What Makes The Difference:

The Three Things That Separate The Great Leaders From The Good Ones.

You’re The Captain of Your High School Team:


You kneel down to refasten your shoelaces. You look up. You have to squint: the lights illuminating the field are in your eyes.

The fall air is brisk. You can’t help but think this is the perfect atmosphere for a playoff game.

You call your team over and huddle up.

You know that your job before this game is to make your team feel comfortable, despite the intensity that comes along with an elimination game.

As the senior captain, this is you last chance to leave your mark. The level of respect everyone has for one another is mutual. It’s what you’ve been building towards all year. It’s what great leaders do.

The young guys don’t want to let you down, but you don’t want them to feel pressured. Knowing that your job is to ease the tension, you crack a joke at your own expense.

You know that their willingness to laugh around you, despite high expectations, is an indication that your hard work in making your team feel comfortable has paid off.

You know that your job as a leader was to give your team an extra level of connectedness that will give your team the advantage.

You get down to business.

You lay out the game plan one last time. It’s the one you’ve all been working on for weeks. Everyone knows their roles, and you don’t go over any specifics. Everyone, at this point, has taken it upon themselves to learn that on their own time.

Great leaders facilitate it through genuine passion and interest. It’s sometimes difficult to see while you’re in it, but to spectators it’s absolutely obvious.

Jack Dorsey and The Checklist Manifesto


Great leaders produce long-term results. Most leaders don’t.

Great leaders are able to delegate complicated goals into simple tasks. Most leaders can’t.

Great leaders keep other great people around them through challenging them at just the right level. Most leaders won’t.

Jack Dorsey, (somehow) CEO of both Square and Twitter, is big on checklists.

He’s someone that is able to drive his teams to produce results. For himself, Jack has a list of what he wants to do within himself every day, and just as importantly, what he doesn’t want to do.

Here’s some of the items from Jack’s “do” list:
Stay present: don’t focus on the past or the future, Be vulnerable: show people your mistakes and fears so that they can relate, Drink only lemon water and red wine, Six sets of 20 squats and push-ups every day, run for 3 miles, meditate on this list, stand up straight, spend 10 minutes with a heavy bag, Say hello to everyone, Get 7 hours of sleep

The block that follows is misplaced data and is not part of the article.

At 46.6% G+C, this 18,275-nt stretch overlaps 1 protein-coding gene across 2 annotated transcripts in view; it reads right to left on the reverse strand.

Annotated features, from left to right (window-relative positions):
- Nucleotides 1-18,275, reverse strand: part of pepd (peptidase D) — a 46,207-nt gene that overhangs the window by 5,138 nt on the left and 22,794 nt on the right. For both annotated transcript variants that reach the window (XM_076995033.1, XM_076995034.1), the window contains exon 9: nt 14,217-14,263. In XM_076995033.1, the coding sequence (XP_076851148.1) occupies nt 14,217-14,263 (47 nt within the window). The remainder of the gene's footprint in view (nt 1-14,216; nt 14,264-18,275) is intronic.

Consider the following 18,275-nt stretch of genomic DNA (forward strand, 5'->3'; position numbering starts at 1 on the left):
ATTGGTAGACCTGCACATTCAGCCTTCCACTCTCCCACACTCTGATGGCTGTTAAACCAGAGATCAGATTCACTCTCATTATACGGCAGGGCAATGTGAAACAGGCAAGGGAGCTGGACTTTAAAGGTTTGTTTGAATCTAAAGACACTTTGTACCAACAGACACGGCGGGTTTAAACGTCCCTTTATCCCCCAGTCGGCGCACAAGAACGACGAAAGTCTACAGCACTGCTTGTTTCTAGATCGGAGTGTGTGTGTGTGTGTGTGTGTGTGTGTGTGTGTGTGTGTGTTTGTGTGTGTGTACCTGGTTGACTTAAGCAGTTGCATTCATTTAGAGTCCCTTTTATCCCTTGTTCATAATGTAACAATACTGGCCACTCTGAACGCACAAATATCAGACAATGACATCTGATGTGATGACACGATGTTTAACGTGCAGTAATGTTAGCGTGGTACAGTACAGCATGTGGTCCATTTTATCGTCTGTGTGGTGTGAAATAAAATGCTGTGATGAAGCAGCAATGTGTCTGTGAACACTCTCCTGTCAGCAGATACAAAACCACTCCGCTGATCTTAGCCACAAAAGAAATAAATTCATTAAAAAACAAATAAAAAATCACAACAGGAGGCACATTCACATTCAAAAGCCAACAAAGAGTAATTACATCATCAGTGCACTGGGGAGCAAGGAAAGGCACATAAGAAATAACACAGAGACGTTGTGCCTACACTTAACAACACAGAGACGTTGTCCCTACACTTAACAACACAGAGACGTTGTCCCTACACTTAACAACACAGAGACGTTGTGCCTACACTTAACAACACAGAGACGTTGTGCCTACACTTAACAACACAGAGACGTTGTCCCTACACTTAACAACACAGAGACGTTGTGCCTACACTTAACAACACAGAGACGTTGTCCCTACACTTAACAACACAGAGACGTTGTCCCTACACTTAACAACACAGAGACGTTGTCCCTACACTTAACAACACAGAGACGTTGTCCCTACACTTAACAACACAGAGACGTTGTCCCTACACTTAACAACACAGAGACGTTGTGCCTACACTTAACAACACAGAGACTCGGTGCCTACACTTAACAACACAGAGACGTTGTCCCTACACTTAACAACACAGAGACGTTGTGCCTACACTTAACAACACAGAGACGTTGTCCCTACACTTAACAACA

Here’s his “don’ts”:
Don’t avoid eye contact, Don’t be late, Don’t set expectations and not meet them, Don’t eat sugar. Don’t drink hard liquor or beer during the weekday.

As they say, what gets measured gets managed, with no room of ambiguity.

Great leaders make instructions that are concise. They develop simple systems that produce clear outcomes. Great leaders create replicable processes that anyone can execute on.

Ideally, the tasks delegated are closely connected to what each person on a team aspires to master. Great leaders, though, are able to show their team how nearly every task is valuable from a personal development if done well.

Jiro Ono, as made famous from the documentary Jiro Dreams of Sushi, has sous chefs who do nothing but cook rice for years. He gives out the same exact tasks, every day, for years at a time.

Nobody in their right mind would work on becoming the best rice cooker every day for 10 years unless there was a bigger value they were also looking to master through that activity.

While he is worried about the direct outcome of each specific task, Jiro is also teaching his team discipline. Jiro Ono is able to provide direct results but also help his team master valuable long-term skills. He’s an operator and a teacher. Great leaders are.

Pushing people to their hardest can strain relationships pretty easily.

It’s imperative, in being a great leader, to over-communicate expectations and consistently remind every one of the big picture to make high production possible on a consistent basis.

How Do You Inspire A Company?


Everyone thinks about Steve Jobs when it comes to the word “inspiration”. Jobs was able to augment reality, make people believe in what at that point was the impossible.

The role of a great leader is to scream and shout the mission. It’s to be a living example of the team values. For those of you familiar with Simon Sinek, this is where the “Why” comes in.

Being an inspiring leader is about being a great storyteller that can sell a mission to a team and articulate how everyone plays an irreplaceable part.

A great leader who inspires others turns hard work into fulfilling work. They give their team a sense of purpose and constantly remind their team through specific examples about why they’re together in the first place.

To be a great leader, you need to be the hardest working foundation of an organization. A team should be excited to be around their captain, and be in awe by your work ethic and passion to achieve the mission at hand.

To be a great leader, you need to get people excited enough to wear your team jersey as if it was game day, every day.

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